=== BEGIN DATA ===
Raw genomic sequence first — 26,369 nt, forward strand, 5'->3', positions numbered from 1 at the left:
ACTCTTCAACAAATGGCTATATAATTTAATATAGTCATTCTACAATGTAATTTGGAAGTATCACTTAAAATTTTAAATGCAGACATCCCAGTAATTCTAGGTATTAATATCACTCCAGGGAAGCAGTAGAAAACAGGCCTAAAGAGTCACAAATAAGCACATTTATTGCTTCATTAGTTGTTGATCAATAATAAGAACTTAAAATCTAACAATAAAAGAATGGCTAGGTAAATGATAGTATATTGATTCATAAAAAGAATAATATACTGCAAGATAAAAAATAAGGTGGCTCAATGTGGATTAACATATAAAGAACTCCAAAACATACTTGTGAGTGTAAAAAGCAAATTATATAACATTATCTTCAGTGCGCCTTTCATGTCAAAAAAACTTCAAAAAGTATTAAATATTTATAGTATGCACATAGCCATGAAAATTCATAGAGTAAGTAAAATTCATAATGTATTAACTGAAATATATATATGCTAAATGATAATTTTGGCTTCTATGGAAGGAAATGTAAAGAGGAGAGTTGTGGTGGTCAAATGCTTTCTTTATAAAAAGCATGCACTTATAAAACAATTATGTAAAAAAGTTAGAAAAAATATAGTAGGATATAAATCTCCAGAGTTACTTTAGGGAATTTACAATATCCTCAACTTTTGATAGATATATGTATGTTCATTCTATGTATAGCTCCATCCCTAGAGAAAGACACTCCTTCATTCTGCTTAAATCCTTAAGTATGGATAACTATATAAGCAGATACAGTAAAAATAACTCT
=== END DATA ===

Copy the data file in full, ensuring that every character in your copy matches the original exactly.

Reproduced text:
Raw genomic sequence first — 26,369 nt, forward strand, 5'->3', positions numbered from 1 at the left:
ACTCTTCAACAAATGGCTATATAATTTAATATAGTCATTCTACAATGTAATTTGGAAGTATCACTTAAAATTTTAAATGCAGACATCCCAGTAATTCTAGGTATTAATATCACTCCAGGGAAGCAGTAGAAAACAGGCCTAAAGAGTCACAAATAAGCACATTTATTGCTTCATTAGTTGTTGATCAATAATAAGAACTTAAAATCTAACAATAAAAGAATGGCTAGGTAAATGATAGTATATTGATTCATAAAAAGAATAATATACTGCAAGATAAAAAATAAGGTGGCTCAATGTGGATTAACATATAAAGAACTCCAAAACATACTTGTGAGTGTAAAAAGCAAATTATATAACATTATCTTCAGTGCGCCTTTCATGTCAAAAAAACTTCAAAAAGTATTAAATATTTATAGTATGCACATAGCCATGAAAATTCATAGAGTAAGTAAAATTCATAATGTATTAACTGAAATATATATATGCTAAATGATAATTTTGGCTTCTATGGAAGGAAATGTAAAGAGGAGAGTTGTGGTGGTCAAATGCTTTCTTTATAAAAAGCATGCACTTATAAAACAATTATGTAAAAAAGTTAGAAAAAATATAGTAGGATATAAATCTCCAGAGTTACTTTAGGGAATTTACAATATCCTCAACTTTTGATAGATATATGTATGTTCATTCTATGTATAGCTCCATCCCTAGAGAAAGACACTCCTTCATTCTGCTTAAATCCTTAAGTATGGATAACTATATAAGCAGATACAGTAAAAATAACTCT